Students performing on stage

 

Carefully look at the introductory language for Musical Theatre. Note where it reads, "The course will enhance and cultivate the creative gifts of each student while encouraging a sense of self-confidence." Like the other courses in the fine arts, the TEKS review committee determined the new Musical Theatre TEKS would highlight the creative nature of the art form and the critical development of skills like self-confidence that will benefit students in many aspects of their lives.

Technical Theatre I also articulates critical skills garnered by students taking the course, "Through a variety of experiences with diverse forms of storytelling and production, Technical Theatre I will afford students the opportunity to develop and exercise creativity, intellectual curiosity, critical thinking, problem solving, and collaborative skills. Participation and evaluation in a variety of theatrical experiences will afford students opportunities to develop an understanding of self and their role in the world." Of course students will leave the course with knowledge of how to use a table saw. More critically, perhaps, is "critical thinking and problem solving" skills that will help students to be successful in all of their endeavors.

Photo by Michelle Michel via flickr. Photo used with permission ©2015 Long Center. All rights reserved.

Facilities

Image of woman backstage with clipboard, tape, and headset
A quality theatre program at all levels requires a variety of facilities, equipment, and materials for classroom instruction, technical construction, storage, rehearsals, and performance. For elementary school, where the focus is mostly on creative drama, an open space is typically sufficient.

The following are needed for quality instruction in middle school and high school:

  • Standard classroom
  • Flexible theatre space
  • Complete theatre facility

A standard classroom is used for basic instruction and rehearsals.

A flexible theatre space is a large room (ideally a theatre room or a black box theatre) with a high ceiling that can be used for rehearsals, laboratory scenes, and small-scale productions. This setting provides intimacy between performers and the audience, limited scenery needs, and flexibility in arranging platforms and lighting instruments to create various stage configurations.

A complete theatre facility with seating for 500 is preferable to a multipurpose auditorium that seats 1,000 or more. The most common configuration is the proscenium stage, though other configurations include the thrust, arena, and open stages. Flexible theatrical lighting and sound equipment, a box office and lobby, scenery and properties shop, a costume shop, makeup and dressing rooms, and storage areas are essential parts of the theatre facility.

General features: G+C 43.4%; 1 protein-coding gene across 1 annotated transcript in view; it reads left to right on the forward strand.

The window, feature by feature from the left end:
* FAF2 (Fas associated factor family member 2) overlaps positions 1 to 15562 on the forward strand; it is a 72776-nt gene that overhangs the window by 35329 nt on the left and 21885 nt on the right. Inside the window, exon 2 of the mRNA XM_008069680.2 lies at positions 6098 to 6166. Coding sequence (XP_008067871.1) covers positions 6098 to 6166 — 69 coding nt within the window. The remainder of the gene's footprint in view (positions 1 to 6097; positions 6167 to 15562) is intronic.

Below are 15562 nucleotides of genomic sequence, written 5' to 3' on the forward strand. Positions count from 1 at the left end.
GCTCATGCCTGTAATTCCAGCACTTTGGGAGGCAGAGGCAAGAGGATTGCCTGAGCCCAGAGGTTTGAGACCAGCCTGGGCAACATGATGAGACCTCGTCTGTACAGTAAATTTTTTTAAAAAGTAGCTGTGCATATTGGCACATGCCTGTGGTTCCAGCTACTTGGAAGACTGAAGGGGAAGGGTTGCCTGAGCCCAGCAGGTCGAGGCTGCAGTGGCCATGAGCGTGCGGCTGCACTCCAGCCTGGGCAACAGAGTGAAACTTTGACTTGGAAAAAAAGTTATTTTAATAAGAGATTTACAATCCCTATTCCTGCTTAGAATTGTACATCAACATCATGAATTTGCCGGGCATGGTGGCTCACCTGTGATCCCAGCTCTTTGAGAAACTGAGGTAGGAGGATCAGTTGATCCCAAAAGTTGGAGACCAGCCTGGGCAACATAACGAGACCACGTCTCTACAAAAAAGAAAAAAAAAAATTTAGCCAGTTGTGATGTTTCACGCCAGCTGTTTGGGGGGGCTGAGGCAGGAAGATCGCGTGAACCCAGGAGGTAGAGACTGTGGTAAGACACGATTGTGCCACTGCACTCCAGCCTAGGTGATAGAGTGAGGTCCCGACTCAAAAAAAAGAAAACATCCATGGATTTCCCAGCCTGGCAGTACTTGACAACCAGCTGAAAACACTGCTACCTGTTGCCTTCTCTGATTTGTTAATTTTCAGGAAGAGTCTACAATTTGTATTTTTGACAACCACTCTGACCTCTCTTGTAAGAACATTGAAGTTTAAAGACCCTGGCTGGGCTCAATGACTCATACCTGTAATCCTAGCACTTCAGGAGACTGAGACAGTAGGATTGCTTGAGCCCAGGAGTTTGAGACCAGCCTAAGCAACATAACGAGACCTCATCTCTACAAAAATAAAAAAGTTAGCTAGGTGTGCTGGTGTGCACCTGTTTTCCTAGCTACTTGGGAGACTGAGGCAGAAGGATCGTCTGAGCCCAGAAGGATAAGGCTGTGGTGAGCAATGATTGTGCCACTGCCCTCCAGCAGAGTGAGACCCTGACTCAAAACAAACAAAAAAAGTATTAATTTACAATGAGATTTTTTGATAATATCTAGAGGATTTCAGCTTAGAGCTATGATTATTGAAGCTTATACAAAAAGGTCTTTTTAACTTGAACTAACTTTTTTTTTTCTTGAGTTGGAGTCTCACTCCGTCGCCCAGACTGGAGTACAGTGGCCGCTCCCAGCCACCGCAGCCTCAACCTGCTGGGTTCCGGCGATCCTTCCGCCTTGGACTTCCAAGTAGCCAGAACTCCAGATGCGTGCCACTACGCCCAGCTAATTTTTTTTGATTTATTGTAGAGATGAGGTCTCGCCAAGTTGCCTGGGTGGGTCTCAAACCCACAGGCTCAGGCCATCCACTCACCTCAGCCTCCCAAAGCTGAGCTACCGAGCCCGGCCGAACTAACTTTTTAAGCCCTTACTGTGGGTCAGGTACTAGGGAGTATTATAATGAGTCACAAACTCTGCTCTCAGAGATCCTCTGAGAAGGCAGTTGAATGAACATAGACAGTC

These three types of facilities and an instructor's office with a telephone accommodate classroom instruction, experimental laboratory work, and full-scale theatrical productions.

The traditional proscenium theatre is used for most productions since it provides space for large-cast shows and correspondingly large audiences. Complex scenic and lighting equipment allow for instruction of the TEKS in technical theatre and provide safe theatre conditions. In the absence of appropriate equipment, teachers and students should avoid using dangerous makeshift rigging.

Image of theater with stage and seats

 

An alternative flexible theatre space helps teachers provide problem-solving experiences that enable students to build, in effect, different theatres by restructuring the room into various configurations. An intimate performance space can also challenge and enrich students' experiences by allowing the staging of little known and diverse types of plays that usually attract smaller audiences. Students can generally use the same support facilities, such as a scene shop, costume shop, storage, and makeup and dressing rooms, for both the traditional theatre and the flexible space.

Numerous large storage areas are critical for protecting the theatre's stock of scenery, properties, costumes, makeup, lighting and sound equipment, tools, and raw supplies. Without storage space, such items can be lost, stolen, or tampered with.

Conclusion

Thank you for participating in this online course. We hope it will help you to implement the revised theatre TEKS into your school district and classroom.

Quality theatre education that puts Texas students first is the goal for theatre arts educators across the state.
Image of children practicing in class

 

Quiz

Extend Your Learning: Tools and Resources

There are many resources and professional development opportunities to help align a district's curriculum and teacher instruction to the revised theatre TEKS. Listed below are a few that will be beneficial to creating and developing a program. Take a moment to review each one. Bookmark these resources or some of the others used in this module, such as the theatre TEKS alignment chart, the theatre TEKS comparison, or the course discovery theatre.

Tools and Resources

Professional Development Opportunities for Theatre Teachers